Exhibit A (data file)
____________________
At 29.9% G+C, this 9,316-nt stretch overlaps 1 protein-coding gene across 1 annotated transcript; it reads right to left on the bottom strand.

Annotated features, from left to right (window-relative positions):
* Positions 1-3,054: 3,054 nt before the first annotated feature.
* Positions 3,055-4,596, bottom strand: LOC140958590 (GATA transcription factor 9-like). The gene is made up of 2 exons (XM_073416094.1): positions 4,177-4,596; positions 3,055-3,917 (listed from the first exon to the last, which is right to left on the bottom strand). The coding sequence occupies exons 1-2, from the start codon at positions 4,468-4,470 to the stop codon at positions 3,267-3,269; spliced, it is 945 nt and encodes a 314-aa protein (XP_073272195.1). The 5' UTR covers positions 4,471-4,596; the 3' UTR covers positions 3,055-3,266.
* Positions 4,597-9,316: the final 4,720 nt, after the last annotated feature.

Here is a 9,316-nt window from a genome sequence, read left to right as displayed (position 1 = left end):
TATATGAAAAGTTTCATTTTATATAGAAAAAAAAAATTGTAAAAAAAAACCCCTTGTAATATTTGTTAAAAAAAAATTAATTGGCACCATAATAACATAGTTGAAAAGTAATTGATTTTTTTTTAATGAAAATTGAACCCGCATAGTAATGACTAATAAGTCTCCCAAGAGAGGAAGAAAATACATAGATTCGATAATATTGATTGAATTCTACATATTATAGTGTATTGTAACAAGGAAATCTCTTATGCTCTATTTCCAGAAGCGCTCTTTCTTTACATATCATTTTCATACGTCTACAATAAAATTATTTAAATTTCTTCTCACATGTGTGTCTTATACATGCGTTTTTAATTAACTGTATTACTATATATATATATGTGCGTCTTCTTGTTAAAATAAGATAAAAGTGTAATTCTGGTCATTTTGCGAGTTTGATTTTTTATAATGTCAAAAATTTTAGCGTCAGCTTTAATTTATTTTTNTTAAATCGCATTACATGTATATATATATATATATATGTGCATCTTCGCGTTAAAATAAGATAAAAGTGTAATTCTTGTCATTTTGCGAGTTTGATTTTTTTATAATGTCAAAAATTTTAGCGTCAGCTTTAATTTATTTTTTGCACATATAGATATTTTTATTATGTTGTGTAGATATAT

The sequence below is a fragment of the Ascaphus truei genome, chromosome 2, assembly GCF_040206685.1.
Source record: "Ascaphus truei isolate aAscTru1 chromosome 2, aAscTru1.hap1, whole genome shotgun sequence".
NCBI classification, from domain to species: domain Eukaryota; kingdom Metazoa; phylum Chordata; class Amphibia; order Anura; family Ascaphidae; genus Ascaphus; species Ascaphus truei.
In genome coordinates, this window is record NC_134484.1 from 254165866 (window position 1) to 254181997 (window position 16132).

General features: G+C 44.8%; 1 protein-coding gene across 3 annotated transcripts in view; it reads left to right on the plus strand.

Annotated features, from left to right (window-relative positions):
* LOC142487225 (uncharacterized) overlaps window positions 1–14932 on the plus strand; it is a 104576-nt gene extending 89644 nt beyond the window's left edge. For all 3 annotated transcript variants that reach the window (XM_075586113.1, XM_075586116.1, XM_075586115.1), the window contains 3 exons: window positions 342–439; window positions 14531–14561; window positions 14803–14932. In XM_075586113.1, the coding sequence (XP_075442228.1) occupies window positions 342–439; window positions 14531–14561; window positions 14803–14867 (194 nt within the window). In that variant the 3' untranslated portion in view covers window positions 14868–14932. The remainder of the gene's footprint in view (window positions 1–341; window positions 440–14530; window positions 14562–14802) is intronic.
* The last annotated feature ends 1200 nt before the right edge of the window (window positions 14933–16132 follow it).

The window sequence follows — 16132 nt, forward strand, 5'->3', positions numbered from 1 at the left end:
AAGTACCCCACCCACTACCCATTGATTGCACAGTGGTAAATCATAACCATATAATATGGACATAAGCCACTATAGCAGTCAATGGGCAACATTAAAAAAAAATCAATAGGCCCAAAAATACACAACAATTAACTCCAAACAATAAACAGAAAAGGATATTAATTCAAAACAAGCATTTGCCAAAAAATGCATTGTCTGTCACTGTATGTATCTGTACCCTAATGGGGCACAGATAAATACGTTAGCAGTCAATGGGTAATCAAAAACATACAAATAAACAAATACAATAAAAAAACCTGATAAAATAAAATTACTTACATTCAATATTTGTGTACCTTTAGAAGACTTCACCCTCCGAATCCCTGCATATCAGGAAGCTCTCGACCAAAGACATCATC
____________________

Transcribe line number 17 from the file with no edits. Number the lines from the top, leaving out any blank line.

AAGTACCCCACCCACTACCCATTGATTGCACAGTGGTAAATCATAACCATATAATATGGACATAAGCCACTATAGCAGTCAATGGGCAACATTAAAAAAAAATCAATAGGCCCAAAAATACACAACAATTAACTCCAAACAATAAACAGAAAAGGATATTAATTCAAAACAAGCATTTGCCAAAAAATGCATTGTCTGTCACTGTATGTATCTGTACCCTAATGGGGCACAGATAAATACGTTAGCAGTCAATGGGTAATCAAAAACATACAAATAAACAAATACAATAAAAAAACCTGATAAAATAAAATTACTTACATTCAATATTTGTGTACCTTTAGAAGACTTCACCCTCCGAATCCCTGCATATCAGGAAGCTCTCGACCAAAGACATCATC